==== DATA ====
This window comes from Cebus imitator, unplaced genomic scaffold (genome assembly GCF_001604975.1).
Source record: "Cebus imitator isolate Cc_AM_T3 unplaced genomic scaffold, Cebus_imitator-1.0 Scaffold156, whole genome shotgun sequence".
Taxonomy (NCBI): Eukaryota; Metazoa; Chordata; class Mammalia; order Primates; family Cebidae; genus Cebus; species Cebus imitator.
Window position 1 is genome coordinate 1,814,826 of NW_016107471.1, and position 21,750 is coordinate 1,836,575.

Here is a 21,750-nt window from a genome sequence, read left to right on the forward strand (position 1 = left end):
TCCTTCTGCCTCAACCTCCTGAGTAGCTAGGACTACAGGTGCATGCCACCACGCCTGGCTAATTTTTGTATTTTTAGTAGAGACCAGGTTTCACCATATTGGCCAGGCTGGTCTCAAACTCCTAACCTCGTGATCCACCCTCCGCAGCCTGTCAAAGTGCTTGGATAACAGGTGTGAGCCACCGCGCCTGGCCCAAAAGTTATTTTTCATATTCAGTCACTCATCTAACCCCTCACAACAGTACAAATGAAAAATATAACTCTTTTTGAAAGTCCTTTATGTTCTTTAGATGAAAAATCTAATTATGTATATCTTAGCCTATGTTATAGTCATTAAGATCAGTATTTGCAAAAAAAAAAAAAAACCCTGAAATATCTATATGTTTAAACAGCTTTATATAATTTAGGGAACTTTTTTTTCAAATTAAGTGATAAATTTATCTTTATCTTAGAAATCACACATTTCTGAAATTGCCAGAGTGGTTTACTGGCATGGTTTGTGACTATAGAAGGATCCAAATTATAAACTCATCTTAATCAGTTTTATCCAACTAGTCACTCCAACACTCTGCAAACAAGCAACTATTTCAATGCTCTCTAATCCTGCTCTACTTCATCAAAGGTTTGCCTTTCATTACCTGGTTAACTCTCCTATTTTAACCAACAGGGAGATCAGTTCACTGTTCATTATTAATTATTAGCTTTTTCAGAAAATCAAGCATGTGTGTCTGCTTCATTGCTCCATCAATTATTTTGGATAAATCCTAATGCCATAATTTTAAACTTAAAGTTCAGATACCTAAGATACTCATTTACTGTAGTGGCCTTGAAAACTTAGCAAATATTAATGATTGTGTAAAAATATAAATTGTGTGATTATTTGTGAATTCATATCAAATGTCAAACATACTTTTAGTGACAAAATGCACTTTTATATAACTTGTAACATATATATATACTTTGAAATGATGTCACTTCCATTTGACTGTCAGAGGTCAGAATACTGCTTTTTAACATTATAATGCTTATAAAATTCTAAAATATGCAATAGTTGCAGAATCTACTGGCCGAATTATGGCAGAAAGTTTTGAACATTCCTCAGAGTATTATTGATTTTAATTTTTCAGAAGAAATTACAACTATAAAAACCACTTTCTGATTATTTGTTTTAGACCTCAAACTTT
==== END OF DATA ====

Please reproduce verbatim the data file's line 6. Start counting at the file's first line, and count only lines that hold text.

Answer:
TCCTTCTGCCTCAACCTCCTGAGTAGCTAGGACTACAGGTGCATGCCACCACGCCTGGCTAATTTTTGTATTTTTAGTAGAGACCAGGTTTCACCATATTGGCCAGGCTGGTCTCAAACTCCTAACCTCGTGATCCACCCTCCGCAGCCTGTCAAAGTGCTTGGATAACAGGTGTGAGCCACCGCGCCTGGCCCAAAAGTTATTTTTCATATTCAGTCACTCATCTAACCCCTCACAACAGTACAAATGAAAAATATAACTCTTTTTGAAAGTCCTTTATGTTCTTTAGATGAAAAATCTAATTATGTATATCTTAGCCTATGTTATAGTCATTAAGATCAGTATTTGCAAAAAAAAAAAAAAACCCTGAAATATCTATATGTTTAAACAGCTTTATATAATTTAGGGAACTTTTTTTTCAAATTAAGTGATAAATTTATCTTTATCTTAGAAATCACACATTTCTGAAATTGCCAGAGTGGTTTACTGGCATGGTTTGTGACTATAGAAGGATCCAAATTATAAACTCATCTTAATCAGTTTTATCCAACTAGTCACTCCAACACTCTGCAAACAAGCAACTATTTCAATGCTCTCTAATCCTGCTCTACTTCATCAAAGGTTTGCCTTTCATTACCTGGTTAACTCTCCTATTTTAACCAACAGGGAGATCAGTTCACTGTTCATTATTAATTATTAGCTTTTTCAGAAAATCAAGCATGTGTGTCTGCTTCATTGCTCCATCAATTATTTTGGATAAATCCTAATGCCATAATTTTAAACTTAAAGTTCAGATACCTAAGATACTCATTTACTGTAGTGGCCTTGAAAACTTAGCAAATATTAATGATTGTGTAAAAATATAAATTGTGTGATTATTTGTGAATTCATATCAAATGTCAAACATACTTTTAGTGACAAAATGCACTTTTATATAACTTGTAACATATATATATACTTTGAAATGATGTCACTTCCATTTGACTGTCAGAGGTCAGAATACTGCTTTTTAACATTATAATGCTTATAAAATTCTAAAATATGCAATAGTTGCAGAATCTACTGGCCGAATTATGGCAGAAAGTTTTGAACATTCCTCAGAGTATTATTGATTTTAATTTTTCAGAAGAAATTACAACTATAAAAACCACTTTCTGATTATTTGTTTTAGACCTCAAACTTT